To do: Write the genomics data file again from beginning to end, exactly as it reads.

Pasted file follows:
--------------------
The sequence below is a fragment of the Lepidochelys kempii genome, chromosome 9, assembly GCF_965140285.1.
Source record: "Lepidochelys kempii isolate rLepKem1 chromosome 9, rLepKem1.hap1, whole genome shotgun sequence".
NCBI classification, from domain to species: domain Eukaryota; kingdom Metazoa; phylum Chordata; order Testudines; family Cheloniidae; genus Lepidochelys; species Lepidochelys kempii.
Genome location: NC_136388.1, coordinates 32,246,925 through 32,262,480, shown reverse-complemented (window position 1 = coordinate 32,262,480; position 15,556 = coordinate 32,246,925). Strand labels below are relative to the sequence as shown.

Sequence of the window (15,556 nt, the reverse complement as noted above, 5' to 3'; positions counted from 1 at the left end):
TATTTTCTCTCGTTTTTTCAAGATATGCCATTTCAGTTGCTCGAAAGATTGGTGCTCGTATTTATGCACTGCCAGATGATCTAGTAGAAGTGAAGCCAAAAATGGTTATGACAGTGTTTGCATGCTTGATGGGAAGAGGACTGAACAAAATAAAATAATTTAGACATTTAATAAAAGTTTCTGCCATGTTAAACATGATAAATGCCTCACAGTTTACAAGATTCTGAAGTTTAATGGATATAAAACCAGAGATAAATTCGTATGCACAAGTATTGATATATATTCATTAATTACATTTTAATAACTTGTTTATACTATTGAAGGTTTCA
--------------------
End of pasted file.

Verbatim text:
The sequence below is a fragment of the Lepidochelys kempii genome, chromosome 9, assembly GCF_965140285.1.
Source record: "Lepidochelys kempii isolate rLepKem1 chromosome 9, rLepKem1.hap1, whole genome shotgun sequence".
NCBI classification, from domain to species: domain Eukaryota; kingdom Metazoa; phylum Chordata; order Testudines; family Cheloniidae; genus Lepidochelys; species Lepidochelys kempii.
Genome location: NC_136388.1, coordinates 32,246,925 through 32,262,480, shown reverse-complemented (window position 1 = coordinate 32,262,480; position 15,556 = coordinate 32,246,925). Strand labels below are relative to the sequence as shown.

Sequence of the window (15,556 nt, the reverse complement as noted above, 5' to 3'; positions counted from 1 at the left end):
TATTTTCTCTCGTTTTTTCAAGATATGCCATTTCAGTTGCTCGAAAGATTGGTGCTCGTATTTATGCACTGCCAGATGATCTAGTAGAAGTGAAGCCAAAAATGGTTATGACAGTGTTTGCATGCTTGATGGGAAGAGGACTGAACAAAATAAAATAATTTAGACATTTAATAAAAGTTTCTGCCATGTTAAACATGATAAATGCCTCACAGTTTACAAGATTCTGAAGTTTAATGGATATAAAACCAGAGATAAATTCGTATGCACAAGTATTGATATATATTCATTAATTACATTTTAATAACTTGTTTATACTATTGAAGGTTTCA